They were India's golden couple of the 1920s and 1930s, two beautiful people who cut a wildly glamorous dash across the globe, being photographed by Man Ray, a renowned representative of avant-garde photography in the 20th century, and sipping cocktails with Hollywood stars. The extraordinary lives and impeccable taste of the Maharaja of Indore and his Maharani, Sanyogita Devi, are celebrated in a spectacular new exhibition at the Museum of Decorative Arts in Paris.
With the clouds of World War II looming over Europe, the pair created a gem of an avant-garde palace on the Malwa Plateau in the heart of India. An oasis of understated but dazzling modernist luxury, it was furnished with pieces by Eileen Gray, Le Corbusier and Pierre Jeanneret among others, with art by Brancusi.
The first building in the subcontinent to have air conditioning, it also had a ballroom where the couple could do the foxtrot to the jazz-loving maharajah's collection of 100,000 records.
A veritable Rudolph Valentino
The aesthete prince commissioned the young German architect Eckart Muthesius to create his dream of the future. Together the two men combed the salesrooms and artist studios of Paris and Berlin with art advisor Henri-Pierre Roche, author of the novel Jules and Jim, to find the works to fill it.
Muthesius was also asked to kit out the 25-year-old maharajah's sleek new royal train, as well as a barge that was a “vertible floating modernist palace” and do the interiors of his private plane. He designed, too, a hunting caravan so the prince—who had come to the throne at the age of 17—could stalk tigers in style.
Despite being bound together in an arranged marriage when she was 10 and he only a few years older, and having one foot in the Raj and age-old Indian princely traditions, the pair were a thoroughly modern couple, said the chief curator of the exhibition, Olivier Gabet.
The ever elegant maharajah was a “veritable Rudolph Valentino”, said Gabet, and few could fail to be charmed by his bright young wife, who shared his interests. “She was involved in all their projects and was treated as an equal by her husband. In fact, they were quite an exceptional couple,” he said.
Man Ray, their guest on the French Riviera, thought the same. He was very taken with the maharani, whom he described as an “exquisite girl in her teens”.
“Dressed in the French style, she wore a ring with a huge emerald that the Maharaja had bought her that morning,” he later wrote.
Clearly deeply in love, the couple had “a magnetic aura”. In fact they charmed everyone wherever they went, whether filmmaker Cecil B. DeMille and actor Gary Cooper in Hollywood, or old world royals like themselves.
Vogue described the maharajah as like a “character from a Visconti film, the last member of a carefree aristocracy, living its final hours in the lap of idle luxury.” And indeed, the couple did not have long to enjoy their idyll in their modernist home, the Manik Bagh, or “garden of rubies”.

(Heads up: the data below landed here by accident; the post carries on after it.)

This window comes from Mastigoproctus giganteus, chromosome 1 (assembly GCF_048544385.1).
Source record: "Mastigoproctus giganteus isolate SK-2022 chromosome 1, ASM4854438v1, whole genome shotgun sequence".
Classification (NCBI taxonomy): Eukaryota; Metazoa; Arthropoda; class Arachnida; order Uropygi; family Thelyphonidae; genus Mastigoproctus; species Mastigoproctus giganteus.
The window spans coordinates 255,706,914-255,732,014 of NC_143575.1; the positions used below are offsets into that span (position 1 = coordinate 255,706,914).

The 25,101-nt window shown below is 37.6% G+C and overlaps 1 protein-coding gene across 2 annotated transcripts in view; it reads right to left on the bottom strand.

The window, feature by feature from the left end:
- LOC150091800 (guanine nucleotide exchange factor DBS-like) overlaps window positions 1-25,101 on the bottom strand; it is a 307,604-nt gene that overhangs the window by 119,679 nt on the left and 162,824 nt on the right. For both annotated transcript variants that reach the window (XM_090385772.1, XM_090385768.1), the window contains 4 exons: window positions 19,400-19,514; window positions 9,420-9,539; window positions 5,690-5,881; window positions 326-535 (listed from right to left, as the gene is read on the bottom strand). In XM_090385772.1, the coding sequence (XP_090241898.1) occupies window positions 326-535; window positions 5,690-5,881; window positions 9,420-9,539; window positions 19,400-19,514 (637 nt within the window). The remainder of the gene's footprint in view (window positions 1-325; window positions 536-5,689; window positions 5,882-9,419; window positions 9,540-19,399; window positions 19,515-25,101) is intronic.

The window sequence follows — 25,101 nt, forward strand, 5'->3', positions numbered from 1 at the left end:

The maharani died at the age of 22 from appendicitis, leaving behind their toddler daughter, Usha, the present maharani. The maharaja's artistic adventures pretty much ended with her death, said Gabet, “which shows just what an influence she had.”
Despite being educated in England, Yeshwant Rao Holkar II—the shortened version of the maharajah's full title—turned away from the well-trodden tweedy anglophile tastes of his princely peers.
His Paris-based son Richard Holkar believes the maharaja's cosmopolitanism may have been a reaction to his father and his grandfather being forced to abdicate by the imperial overlords. Gabet agrees, believing that it “may have been a way of asserting” his independence.
Air of mystery
After his wife's death, the maharaja went on to marry again twice but his inner life remains mysterious.
He died in 1961 as he was planning to write his autobiography, having burned all his private papers. “They are both quite mysterious actually,” said Gabet.
“It was a time where people didn't bare their souls in the press,” and they came from a class where there was a great sense of holding back, of reserve and of discretion. “It's the mystery in some ways which makes them so mythic,” he added.
But if their fame has been somewhat forgotten, even in India, where maharajahs were stripped of the last of their powers in 1971, the couple's legendary connoisseurship has not.
Collectors like fashion moguls Yves Saint Laurent and Pierre Berge, and the Qatari prince Sheikh Saud bin Mohammed Al-Thani, snapped up much of their furniture and carpets in a legendary auction in Monaco in 1980.
Manik Bagh has been swallowed up by the expanding city of Indore, now in Madhya Pradesh. The once stately salons have long since been subdivided into offices for the local excise department.
Featured image: Courtesy of Musée des Arts Décoratifs